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Attention Spans of a Teenage X-Box Addict on a High Sugar Diet

by Pete Godfrey · 10 comments

Attention Spans of a Teenage X-Box Addict on a High Sugar Diet

The way things are going I reckon in ten or so years, I’ll be writing sales letters in crayon.

Nothing more advanced than grade two level.

This way, I won’t get too clever for the masses. Oh, and don’t forget to do it in 140 characters or less…any more, the old attention span of the audience wanes.

Okay, I’m exaggerating, a little… but the fact is, people are getting dumber. Trust me on this. They’re getting lazier too.

When the copy I’m writing is targeted at the masses, I sometimes find myself writing words that are above the markets’ ability to understand. So I’m ruthless in my second draft. I cut out words and slash phrases like a drunkard pirate swinging his favourite cutlass.

It’s a lesson I was taught right from the start.

Halbert always preached to get a sixth-grader to read your copy. If the kid stumbles somewhere then cut it out. Good lesson to take on board.

Today, it’s even more important. You may think with all this new technology people are getting smarter. What I see around me proves otherwise.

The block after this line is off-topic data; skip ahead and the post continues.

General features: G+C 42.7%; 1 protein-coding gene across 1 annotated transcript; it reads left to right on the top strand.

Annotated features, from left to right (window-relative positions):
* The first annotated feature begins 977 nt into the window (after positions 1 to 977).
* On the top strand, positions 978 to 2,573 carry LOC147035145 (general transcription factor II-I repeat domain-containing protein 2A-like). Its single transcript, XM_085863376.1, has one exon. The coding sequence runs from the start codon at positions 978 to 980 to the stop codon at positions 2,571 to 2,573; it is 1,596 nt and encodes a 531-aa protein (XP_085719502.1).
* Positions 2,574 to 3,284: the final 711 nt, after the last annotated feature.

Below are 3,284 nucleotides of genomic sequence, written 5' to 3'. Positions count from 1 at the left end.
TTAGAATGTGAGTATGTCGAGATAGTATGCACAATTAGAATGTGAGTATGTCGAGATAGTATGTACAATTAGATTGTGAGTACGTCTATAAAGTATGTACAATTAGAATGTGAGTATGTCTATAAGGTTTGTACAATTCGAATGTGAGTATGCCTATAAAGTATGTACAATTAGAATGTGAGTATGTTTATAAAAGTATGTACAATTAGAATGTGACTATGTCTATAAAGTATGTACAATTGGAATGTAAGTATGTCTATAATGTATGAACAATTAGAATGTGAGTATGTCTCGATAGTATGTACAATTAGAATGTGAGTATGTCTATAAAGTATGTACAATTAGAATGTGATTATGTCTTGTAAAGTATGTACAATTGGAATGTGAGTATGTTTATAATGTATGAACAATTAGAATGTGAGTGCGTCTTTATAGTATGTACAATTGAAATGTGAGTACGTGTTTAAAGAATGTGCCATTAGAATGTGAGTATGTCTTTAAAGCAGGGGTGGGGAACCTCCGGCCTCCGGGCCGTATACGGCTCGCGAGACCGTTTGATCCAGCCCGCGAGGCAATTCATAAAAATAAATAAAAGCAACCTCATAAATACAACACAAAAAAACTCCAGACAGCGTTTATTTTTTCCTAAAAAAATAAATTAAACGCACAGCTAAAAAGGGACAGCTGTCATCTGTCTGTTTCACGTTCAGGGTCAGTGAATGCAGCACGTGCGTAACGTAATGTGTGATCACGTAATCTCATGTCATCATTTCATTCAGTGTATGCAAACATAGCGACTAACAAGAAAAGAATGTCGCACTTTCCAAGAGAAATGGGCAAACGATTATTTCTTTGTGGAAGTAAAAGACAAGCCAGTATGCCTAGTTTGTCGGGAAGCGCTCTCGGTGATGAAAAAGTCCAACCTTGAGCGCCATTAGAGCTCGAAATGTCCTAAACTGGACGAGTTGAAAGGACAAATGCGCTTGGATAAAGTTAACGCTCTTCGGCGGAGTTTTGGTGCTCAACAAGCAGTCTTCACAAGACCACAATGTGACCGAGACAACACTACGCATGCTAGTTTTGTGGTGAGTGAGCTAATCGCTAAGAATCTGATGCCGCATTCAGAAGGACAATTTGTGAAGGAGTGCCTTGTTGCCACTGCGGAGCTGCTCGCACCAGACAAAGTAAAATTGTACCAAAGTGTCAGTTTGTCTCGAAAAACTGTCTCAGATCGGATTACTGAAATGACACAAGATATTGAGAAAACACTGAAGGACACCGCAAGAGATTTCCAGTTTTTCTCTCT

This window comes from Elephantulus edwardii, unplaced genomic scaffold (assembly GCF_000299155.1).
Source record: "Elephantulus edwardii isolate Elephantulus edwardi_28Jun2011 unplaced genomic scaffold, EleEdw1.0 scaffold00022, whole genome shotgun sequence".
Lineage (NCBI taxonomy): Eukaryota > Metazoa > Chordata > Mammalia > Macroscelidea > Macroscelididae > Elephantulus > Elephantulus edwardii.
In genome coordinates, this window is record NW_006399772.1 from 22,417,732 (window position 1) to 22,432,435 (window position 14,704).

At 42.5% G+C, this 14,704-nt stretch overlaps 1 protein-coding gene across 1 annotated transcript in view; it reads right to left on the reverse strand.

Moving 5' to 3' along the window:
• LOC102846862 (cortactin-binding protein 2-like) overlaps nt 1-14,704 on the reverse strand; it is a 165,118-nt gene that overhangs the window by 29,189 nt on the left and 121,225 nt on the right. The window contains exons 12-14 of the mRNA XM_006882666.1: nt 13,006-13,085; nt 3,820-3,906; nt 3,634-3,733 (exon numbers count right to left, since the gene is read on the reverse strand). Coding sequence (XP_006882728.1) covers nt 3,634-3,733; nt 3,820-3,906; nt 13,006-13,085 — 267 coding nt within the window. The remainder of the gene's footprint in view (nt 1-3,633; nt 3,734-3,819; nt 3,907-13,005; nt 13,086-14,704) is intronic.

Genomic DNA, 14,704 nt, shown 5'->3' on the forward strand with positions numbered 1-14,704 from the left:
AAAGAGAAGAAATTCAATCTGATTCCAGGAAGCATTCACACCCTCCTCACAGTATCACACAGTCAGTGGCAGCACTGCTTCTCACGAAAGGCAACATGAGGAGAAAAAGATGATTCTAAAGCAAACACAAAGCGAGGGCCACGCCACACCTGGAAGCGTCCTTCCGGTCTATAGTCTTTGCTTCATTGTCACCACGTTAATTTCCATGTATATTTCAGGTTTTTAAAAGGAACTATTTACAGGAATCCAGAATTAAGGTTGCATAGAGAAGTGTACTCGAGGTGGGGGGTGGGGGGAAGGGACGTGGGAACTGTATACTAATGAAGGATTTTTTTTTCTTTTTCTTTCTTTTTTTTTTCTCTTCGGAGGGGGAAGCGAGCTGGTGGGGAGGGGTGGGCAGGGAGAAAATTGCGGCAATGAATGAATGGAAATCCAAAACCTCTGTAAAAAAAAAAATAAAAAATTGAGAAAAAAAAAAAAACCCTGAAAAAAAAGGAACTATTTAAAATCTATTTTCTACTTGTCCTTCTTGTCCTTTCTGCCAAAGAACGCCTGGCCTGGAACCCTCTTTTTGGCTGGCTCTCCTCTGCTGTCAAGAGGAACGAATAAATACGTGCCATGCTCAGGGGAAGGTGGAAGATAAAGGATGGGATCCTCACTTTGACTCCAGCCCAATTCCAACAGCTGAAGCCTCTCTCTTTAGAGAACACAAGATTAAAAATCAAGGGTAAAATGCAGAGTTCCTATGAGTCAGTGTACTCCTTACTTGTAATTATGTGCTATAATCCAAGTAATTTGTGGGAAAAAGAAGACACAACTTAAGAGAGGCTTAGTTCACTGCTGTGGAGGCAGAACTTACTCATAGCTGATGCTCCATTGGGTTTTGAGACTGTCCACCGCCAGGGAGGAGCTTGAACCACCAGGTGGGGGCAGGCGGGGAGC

It gets back to the basics of message to market match.

For example: If I’m targeting a more affluent and sophisticated market, I use words and phrases that not only appeal to certain buying hot buttons such as ego and status, but words and phrases they are accustomed to hearing. But even with this market, my second draft is all about clarity… is all about distilling my copy into its most concise and simplest form.

Instant clarity is my aim.

Love to hear your comments.

Cheers…Pete

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About The Author

Copywriter, Sales Strategist - Pete GodfreyPete Godfrey, The Wizard of Words, from rebel without a clue to one of the most in demand and highest paid Copywriters and Sales Strategists in Australasia… all with the power of his emotionally charged words that sell… Discover the “Secret Weapon” to increasing your Sales and Profits by downloading the valuable report "The Ultimate Copywriting and Marketing Secret" While you're at it, follow Pete on Facebook

{ 10 comments… read them below or add one }

Joshua Zampech April 24, 2012 at 6:51 am

Ain’t that the truth…

You can pin it down to a number of things as to why society seems ‘thicker’ today… But you’d be surprised at what a clean diet and 7-8hrs a sleep a night does to your clarity and intelligence…

Attention spans are very short. People want ‘quick fixes’ and don’t want to wait for anything… But thanks to one of the bonuses in your recent commerical writing letter, I know some killer ways to ‘grab the attention of my market’ and keep them reading!